how do you figure out which gives the greatest options? by that i mean, what is the math to determine if pedaling is easier on a 39 tooth chainring coupled with a 34 tooth cog versus a smaller chainring and a smaller cog.

    are there any drawbacks to using a mtb cassette? what is the stock gearing on a touring bike?

    thanks.

  11. #11
    Licensed Bike Geek Davet's Avatar
    Join Date
    Oct 2002
    Location
    Spokane, Washington. Bicyclist's heaven!
    My Bikes
    Kirk Terraplane, Serotta Ottrott, Spectrum Super Custom, Hampsten Carbon Leger Tournesol
    Posts
    936
    Mentioned
    0 Post(s)
    Tagged
    0 Thread(s)
    Here is Sheldon Brown's website for calculating gear inches:
    http://www.sheldonbrown.com/gears/

    About the only drawback that I have found using an MTB cassette/der is that the shifting is not quite as crisp as with a road dérailleur. That's not to say the shifting is bad or poor, just not quite as precise.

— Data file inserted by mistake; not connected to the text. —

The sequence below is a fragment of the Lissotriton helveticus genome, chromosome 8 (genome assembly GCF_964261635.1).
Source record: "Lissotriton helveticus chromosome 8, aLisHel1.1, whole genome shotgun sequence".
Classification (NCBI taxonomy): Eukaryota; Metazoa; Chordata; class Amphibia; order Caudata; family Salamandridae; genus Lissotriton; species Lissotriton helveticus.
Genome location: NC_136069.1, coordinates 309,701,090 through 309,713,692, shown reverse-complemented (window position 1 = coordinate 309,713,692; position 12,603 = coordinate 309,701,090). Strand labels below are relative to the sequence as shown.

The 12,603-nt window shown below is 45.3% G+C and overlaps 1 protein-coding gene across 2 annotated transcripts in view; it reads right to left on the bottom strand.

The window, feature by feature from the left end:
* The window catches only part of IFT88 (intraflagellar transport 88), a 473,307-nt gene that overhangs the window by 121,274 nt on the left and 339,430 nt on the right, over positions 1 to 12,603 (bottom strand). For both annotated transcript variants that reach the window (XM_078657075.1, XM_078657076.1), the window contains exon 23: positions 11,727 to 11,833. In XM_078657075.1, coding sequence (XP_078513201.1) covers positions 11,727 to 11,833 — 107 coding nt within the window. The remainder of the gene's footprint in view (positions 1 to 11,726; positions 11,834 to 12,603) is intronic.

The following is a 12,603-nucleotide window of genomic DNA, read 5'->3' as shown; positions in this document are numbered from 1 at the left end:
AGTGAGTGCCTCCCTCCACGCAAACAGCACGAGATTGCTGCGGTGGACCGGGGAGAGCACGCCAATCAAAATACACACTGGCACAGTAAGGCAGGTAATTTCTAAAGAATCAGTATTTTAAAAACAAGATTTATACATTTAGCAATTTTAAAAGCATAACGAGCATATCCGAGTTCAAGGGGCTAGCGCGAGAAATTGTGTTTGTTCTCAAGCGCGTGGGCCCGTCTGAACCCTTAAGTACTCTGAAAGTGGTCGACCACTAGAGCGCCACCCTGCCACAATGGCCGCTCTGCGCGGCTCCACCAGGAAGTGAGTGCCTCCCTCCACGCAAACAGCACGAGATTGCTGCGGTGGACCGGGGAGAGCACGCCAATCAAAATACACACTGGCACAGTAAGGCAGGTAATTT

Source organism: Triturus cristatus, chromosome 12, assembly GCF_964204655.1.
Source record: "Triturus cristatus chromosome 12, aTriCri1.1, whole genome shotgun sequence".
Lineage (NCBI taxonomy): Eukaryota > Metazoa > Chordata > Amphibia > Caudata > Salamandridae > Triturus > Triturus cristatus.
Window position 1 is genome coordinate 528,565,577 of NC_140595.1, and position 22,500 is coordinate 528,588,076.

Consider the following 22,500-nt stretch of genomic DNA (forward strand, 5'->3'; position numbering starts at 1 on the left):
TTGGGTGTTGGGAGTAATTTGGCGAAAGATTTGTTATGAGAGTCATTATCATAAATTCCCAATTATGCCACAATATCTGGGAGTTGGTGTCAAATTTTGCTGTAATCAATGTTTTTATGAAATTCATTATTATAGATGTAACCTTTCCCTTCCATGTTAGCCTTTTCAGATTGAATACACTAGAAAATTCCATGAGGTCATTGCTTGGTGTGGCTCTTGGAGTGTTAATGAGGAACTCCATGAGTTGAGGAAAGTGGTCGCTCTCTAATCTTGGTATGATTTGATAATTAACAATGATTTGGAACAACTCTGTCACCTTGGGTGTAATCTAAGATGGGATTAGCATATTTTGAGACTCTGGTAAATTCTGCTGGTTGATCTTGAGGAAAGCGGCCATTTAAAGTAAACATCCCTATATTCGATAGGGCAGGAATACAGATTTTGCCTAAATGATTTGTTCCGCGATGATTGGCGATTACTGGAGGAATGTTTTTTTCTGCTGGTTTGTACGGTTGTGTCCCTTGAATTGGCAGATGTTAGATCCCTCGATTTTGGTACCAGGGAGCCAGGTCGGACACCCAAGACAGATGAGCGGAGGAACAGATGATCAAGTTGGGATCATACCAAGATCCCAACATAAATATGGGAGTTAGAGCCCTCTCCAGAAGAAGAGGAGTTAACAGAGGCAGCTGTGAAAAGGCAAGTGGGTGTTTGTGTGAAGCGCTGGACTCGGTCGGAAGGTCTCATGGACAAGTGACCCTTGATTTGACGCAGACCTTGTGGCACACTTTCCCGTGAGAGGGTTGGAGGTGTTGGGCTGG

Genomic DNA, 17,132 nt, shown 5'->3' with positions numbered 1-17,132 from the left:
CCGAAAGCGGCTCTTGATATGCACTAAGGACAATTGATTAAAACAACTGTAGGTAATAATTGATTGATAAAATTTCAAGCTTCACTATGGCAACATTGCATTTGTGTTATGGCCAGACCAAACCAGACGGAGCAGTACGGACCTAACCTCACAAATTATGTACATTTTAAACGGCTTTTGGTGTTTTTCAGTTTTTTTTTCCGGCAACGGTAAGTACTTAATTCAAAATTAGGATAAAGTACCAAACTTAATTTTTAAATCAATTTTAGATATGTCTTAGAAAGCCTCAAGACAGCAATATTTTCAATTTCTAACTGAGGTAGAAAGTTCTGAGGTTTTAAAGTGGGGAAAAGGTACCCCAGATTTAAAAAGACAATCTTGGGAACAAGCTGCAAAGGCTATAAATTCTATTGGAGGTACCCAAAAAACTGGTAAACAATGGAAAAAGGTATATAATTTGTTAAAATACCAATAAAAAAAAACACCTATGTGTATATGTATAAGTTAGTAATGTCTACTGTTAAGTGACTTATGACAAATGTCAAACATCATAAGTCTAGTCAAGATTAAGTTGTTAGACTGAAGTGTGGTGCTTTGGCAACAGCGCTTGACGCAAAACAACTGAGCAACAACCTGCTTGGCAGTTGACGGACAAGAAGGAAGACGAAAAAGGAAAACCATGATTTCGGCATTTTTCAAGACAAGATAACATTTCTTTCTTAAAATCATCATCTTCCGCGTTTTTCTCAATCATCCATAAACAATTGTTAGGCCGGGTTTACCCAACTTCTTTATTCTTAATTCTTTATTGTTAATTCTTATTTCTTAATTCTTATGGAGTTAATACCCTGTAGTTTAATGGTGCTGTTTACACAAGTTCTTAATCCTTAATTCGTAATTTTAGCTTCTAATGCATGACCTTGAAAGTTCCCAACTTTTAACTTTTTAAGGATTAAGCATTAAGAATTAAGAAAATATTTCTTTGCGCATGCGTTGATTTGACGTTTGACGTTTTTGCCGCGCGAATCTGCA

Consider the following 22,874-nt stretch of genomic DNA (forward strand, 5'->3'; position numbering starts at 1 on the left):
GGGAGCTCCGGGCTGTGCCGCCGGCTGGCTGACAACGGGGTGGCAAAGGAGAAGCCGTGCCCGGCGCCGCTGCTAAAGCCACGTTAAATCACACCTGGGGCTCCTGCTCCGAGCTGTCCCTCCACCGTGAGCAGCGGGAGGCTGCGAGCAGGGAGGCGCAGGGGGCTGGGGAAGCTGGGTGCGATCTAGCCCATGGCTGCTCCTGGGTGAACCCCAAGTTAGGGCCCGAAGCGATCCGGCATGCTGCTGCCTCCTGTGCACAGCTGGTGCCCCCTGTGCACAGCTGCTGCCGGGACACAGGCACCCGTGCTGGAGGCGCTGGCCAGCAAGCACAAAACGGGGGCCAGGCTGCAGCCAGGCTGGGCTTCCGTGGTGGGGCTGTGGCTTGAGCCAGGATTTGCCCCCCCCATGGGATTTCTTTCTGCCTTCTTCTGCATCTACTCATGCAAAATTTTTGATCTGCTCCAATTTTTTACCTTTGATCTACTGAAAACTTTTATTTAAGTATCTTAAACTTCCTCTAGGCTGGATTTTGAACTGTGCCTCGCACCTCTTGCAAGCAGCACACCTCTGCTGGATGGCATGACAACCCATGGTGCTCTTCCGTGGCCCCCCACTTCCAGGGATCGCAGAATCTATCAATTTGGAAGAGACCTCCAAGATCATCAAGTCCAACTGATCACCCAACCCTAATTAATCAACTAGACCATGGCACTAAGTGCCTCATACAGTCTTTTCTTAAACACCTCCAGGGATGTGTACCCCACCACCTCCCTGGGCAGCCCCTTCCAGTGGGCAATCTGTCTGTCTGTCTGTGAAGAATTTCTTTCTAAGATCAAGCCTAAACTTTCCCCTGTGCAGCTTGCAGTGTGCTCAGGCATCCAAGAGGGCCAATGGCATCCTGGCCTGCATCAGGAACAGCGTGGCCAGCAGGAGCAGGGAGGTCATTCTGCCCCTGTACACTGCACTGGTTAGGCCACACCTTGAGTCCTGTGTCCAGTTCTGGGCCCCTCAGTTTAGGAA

There's no such thing as "stock" gearing on a touring bike. Or do you mean "road" bike. Touring can mean different things to different people. For instance a person that literally tours on their bike taking everything they need with them, tent, camping gear, cooking equipment etc, has gearing needs far different than say someone who takes a day or two trip. Loaded touring bikes have MTB gearing, front and back, because they are carrying perhaps 50~60 extra pounds of gear. And of course the roads are not flat! The terrain you ride in also dictates what gearing you will have.

    Perhaps if you gave us some background on what you want to accomplish it would help in making recommendations to you. Let us know.

  12. #12
    as you wish, skeletor. ephemeralskin's Avatar
    Join Date
    Feb 2003
    Location
    Freiburg, Deutschland
    Posts
    753
    Mentioned
    0 Post(s)
    Tagged
    0 Thread(s)
    thanks for the link. whenever i go to that guys website i get lost in all the great info.